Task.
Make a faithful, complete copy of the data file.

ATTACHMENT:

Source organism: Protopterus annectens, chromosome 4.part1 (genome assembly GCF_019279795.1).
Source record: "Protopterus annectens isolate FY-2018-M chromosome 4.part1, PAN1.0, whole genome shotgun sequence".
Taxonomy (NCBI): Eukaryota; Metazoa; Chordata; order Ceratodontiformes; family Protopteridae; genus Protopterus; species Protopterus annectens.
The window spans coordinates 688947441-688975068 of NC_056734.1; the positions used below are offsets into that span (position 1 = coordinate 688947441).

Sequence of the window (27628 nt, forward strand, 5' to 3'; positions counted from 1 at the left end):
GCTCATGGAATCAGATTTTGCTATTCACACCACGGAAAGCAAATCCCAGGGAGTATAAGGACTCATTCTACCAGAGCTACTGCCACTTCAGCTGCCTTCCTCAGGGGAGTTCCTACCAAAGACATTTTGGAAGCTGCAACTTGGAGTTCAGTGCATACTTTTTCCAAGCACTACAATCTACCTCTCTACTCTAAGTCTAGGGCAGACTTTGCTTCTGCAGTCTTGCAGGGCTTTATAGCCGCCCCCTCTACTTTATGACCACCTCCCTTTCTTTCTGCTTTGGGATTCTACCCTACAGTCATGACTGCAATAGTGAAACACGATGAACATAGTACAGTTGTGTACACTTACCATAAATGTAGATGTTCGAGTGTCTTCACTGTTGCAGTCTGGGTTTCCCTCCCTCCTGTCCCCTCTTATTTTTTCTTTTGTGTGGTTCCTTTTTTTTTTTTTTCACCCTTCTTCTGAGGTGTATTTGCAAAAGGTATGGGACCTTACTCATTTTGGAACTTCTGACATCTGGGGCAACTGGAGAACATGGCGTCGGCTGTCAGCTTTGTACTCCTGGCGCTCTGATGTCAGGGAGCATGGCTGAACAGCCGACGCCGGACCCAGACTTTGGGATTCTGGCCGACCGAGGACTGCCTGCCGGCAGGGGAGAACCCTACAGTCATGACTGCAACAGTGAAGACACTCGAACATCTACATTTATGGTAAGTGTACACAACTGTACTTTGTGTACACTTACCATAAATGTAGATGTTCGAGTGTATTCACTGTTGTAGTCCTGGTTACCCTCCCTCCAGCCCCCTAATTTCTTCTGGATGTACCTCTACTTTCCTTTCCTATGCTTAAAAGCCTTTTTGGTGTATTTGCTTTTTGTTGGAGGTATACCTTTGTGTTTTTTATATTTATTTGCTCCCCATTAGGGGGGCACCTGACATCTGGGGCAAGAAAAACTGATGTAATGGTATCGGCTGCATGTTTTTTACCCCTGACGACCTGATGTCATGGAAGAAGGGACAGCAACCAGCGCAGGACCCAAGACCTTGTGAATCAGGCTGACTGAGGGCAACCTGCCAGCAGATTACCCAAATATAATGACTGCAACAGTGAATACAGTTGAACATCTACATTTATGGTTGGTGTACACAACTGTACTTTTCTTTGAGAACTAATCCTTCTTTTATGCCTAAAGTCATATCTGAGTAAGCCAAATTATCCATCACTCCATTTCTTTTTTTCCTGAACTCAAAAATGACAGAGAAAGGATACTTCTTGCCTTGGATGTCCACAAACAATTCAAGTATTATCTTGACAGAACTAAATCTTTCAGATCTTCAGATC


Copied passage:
Source organism: Protopterus annectens, chromosome 4.part1 (genome assembly GCF_019279795.1).
Source record: "Protopterus annectens isolate FY-2018-M chromosome 4.part1, PAN1.0, whole genome shotgun sequence".
Taxonomy (NCBI): Eukaryota; Metazoa; Chordata; order Ceratodontiformes; family Protopteridae; genus Protopterus; species Protopterus annectens.
The window spans coordinates 688947441-688975068 of NC_056734.1; the positions used below are offsets into that span (position 1 = coordinate 688947441).

Sequence of the window (27628 nt, forward strand, 5' to 3'; positions counted from 1 at the left end):
GCTCATGGAATCAGATTTTGCTATTCACACCACGGAAAGCAAATCCCAGGGAGTATAAGGACTCATTCTACCAGAGCTACTGCCACTTCAGCTGCCTTCCTCAGGGGAGTTCCTACCAAAGACATTTTGGAAGCTGCAACTTGGAGTTCAGTGCATACTTTTTCCAAGCACTACAATCTACCTCTCTACTCTAAGTCTAGGGCAGACTTTGCTTCTGCAGTCTTGCAGGGCTTTATAGCCGCCCCCTCTACTTTATGACCACCTCCCTTTCTTTCTGCTTTGGGATTCTACCCTACAGTCATGACTGCAATAGTGAAACACGATGAACATAGTACAGTTGTGTACACTTACCATAAATGTAGATGTTCGAGTGTCTTCACTGTTGCAGTCTGGGTTTCCCTCCCTCCTGTCCCCTCTTATTTTTTCTTTTGTGTGGTTCCTTTTTTTTTTTTTTCACCCTTCTTCTGAGGTGTATTTGCAAAAGGTATGGGACCTTACTCATTTTGGAACTTCTGACATCTGGGGCAACTGGAGAACATGGCGTCGGCTGTCAGCTTTGTACTCCTGGCGCTCTGATGTCAGGGAGCATGGCTGAACAGCCGACGCCGGACCCAGACTTTGGGATTCTGGCCGACCGAGGACTGCCTGCCGGCAGGGGAGAACCCTACAGTCATGACTGCAACAGTGAAGACACTCGAACATCTACATTTATGGTAAGTGTACACAACTGTACTTTGTGTACACTTACCATAAATGTAGATGTTCGAGTGTATTCACTGTTGTAGTCCTGGTTACCCTCCCTCCAGCCCCCTAATTTCTTCTGGATGTACCTCTACTTTCCTTTCCTATGCTTAAAAGCCTTTTTGGTGTATTTGCTTTTTGTTGGAGGTATACCTTTGTGTTTTTTATATTTATTTGCTCCCCATTAGGGGGGCACCTGACATCTGGGGCAAGAAAAACTGATGTAATGGTATCGGCTGCATGTTTTTTACCCCTGACGACCTGATGTCATGGAAGAAGGGACAGCAACCAGCGCAGGACCCAAGACCTTGTGAATCAGGCTGACTGAGGGCAACCTGCCAGCAGATTACCCAAATATAATGACTGCAACAGTGAATACAGTTGAACATCTACATTTATGGTTGGTGTACACAACTGTACTTTTCTTTGAGAACTAATCCTTCTTTTATGCCTAAAGTCATATCTGAGTAAGCCAAATTATCCATCACTCCATTTCTTTTTTTCCTGAACTCAAAAATGACAGAGAAAGGATACTTCTTGCCTTGGATGTCCACAAACAATTCAAGTATTATCTTGACAGAACTAAATCTTTCAGATCTTCAGATC